Swift Developments is a hand-curated newsletter containing a weekly selection of the best links, videos, tools and tutorials for people interested in designing and developing their own apps using Swift.
I enjoyed this article from @elwexicano. It’s a good reminder that when designing apps, you shouldn’t focus solely on designing for those happy-day states where your app is fully populated but also for the alternative states such as when the app has no data, data is loading, or something has gone wrong. Worth thinking about.
You’ll probably be familiar with using Foundation’s
NSCoding protocol for the encoding and decoding of structured data. @jordanmorgan10 takes this one step further with a look at it’s less well-known sibling
NSSecureCoding and how you can use it to encode and decode data in a more secure fashion. The good news is that it takes very little work to switch over.
@fjtrujy shows you how to separate your view configuration from your views themselves through the use of View Decorators a great way to simplify your views, increasing their reusability and reducing the overall amount of code you need to write.
If you’ve not added a continuous integration system to your development workflow you really should – it’s an absolute game changer for ensuring that your app behaves as expected and for ensuring nasty bugs don’t creep in in future. In this article, @mataharimau shows you how to setup a system of your own, integrating GitHub, Fastlane and Jenkins (or Travis CI – she covers both) to automatically build and test your code on check in.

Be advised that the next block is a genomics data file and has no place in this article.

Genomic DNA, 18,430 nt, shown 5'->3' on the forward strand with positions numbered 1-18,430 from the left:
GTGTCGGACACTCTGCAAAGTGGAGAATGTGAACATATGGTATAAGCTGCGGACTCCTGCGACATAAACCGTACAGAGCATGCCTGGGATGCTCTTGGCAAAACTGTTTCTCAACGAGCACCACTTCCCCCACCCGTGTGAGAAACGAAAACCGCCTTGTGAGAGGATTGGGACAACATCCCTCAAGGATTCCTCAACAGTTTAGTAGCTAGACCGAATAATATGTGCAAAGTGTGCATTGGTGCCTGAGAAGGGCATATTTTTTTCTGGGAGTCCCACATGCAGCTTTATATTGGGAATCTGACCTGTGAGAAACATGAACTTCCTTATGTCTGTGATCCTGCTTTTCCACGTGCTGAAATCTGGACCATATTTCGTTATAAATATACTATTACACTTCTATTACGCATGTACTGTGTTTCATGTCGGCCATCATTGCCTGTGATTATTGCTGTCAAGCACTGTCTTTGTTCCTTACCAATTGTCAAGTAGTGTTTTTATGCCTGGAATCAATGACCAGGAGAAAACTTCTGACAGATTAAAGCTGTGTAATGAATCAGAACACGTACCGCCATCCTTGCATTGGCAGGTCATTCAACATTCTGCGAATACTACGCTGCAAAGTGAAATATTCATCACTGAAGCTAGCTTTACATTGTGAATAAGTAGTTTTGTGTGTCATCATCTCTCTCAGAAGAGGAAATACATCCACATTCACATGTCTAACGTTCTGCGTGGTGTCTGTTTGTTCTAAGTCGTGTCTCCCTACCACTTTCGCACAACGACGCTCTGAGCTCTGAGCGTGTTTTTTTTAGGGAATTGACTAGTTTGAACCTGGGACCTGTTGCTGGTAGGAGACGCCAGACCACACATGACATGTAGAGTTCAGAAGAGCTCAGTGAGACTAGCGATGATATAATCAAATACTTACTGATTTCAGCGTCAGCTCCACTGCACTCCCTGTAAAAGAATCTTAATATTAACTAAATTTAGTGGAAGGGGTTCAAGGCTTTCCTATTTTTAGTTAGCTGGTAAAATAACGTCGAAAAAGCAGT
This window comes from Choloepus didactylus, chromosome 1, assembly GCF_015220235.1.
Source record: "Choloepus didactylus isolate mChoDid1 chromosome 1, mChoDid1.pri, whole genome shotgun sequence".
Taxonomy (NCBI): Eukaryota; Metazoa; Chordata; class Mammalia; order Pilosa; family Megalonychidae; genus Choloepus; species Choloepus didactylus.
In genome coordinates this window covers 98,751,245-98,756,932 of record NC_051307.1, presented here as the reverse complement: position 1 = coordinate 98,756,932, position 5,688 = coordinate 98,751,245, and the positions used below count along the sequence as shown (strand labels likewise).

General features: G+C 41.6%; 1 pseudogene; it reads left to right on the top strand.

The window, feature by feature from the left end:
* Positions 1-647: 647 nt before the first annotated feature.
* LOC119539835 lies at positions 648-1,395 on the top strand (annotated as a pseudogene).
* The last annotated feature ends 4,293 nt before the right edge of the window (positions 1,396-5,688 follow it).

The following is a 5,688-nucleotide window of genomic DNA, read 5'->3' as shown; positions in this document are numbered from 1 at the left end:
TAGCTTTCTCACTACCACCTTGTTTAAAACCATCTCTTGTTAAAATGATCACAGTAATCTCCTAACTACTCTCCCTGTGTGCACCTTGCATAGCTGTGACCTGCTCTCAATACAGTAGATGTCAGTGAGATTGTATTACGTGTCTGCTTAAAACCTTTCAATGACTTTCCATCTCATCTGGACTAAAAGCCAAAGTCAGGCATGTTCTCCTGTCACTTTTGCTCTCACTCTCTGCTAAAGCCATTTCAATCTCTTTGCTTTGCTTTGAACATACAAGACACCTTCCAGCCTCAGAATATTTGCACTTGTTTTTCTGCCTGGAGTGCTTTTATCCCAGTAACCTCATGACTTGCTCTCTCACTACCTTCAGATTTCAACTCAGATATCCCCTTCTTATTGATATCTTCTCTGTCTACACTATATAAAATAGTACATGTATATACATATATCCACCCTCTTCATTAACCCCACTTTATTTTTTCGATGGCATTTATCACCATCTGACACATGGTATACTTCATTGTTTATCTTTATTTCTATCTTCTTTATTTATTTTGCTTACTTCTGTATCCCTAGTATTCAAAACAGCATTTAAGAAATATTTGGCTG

The ever popular RxSwift has reached version 5.0 this week and whilst mostly backwards compatible this new release also includes a bunch of new improvements including the break out of Relays into a new framework RxRelay. To mark the occasion @freak4pc had posted a new article running through all the changes.
For any spare moments you’ve got this week, then look no further than this great set of talks from this years App Builders conference. As last year, there’s a wide range of talks from some great speakers so definitely worth checking out.
I learnt something this week. A short, but useful, tip from @buildthatapp on how using Xcode’s media selector to speed up the selection of your image literals. Why is it after all these years I never knew this existed? 🤯
Hunting for links for Swift Developments I read my fair share of technical blogs. They’re a great way to share what you’re working on, learn new things and generally get involved in the community. If you’re looking to start a blog of your own, @ashfurrow has published an article with some great tips on how to write technical articles for the web. You never know, it might even lead to a future appearance in Swift Developments as well! 🤩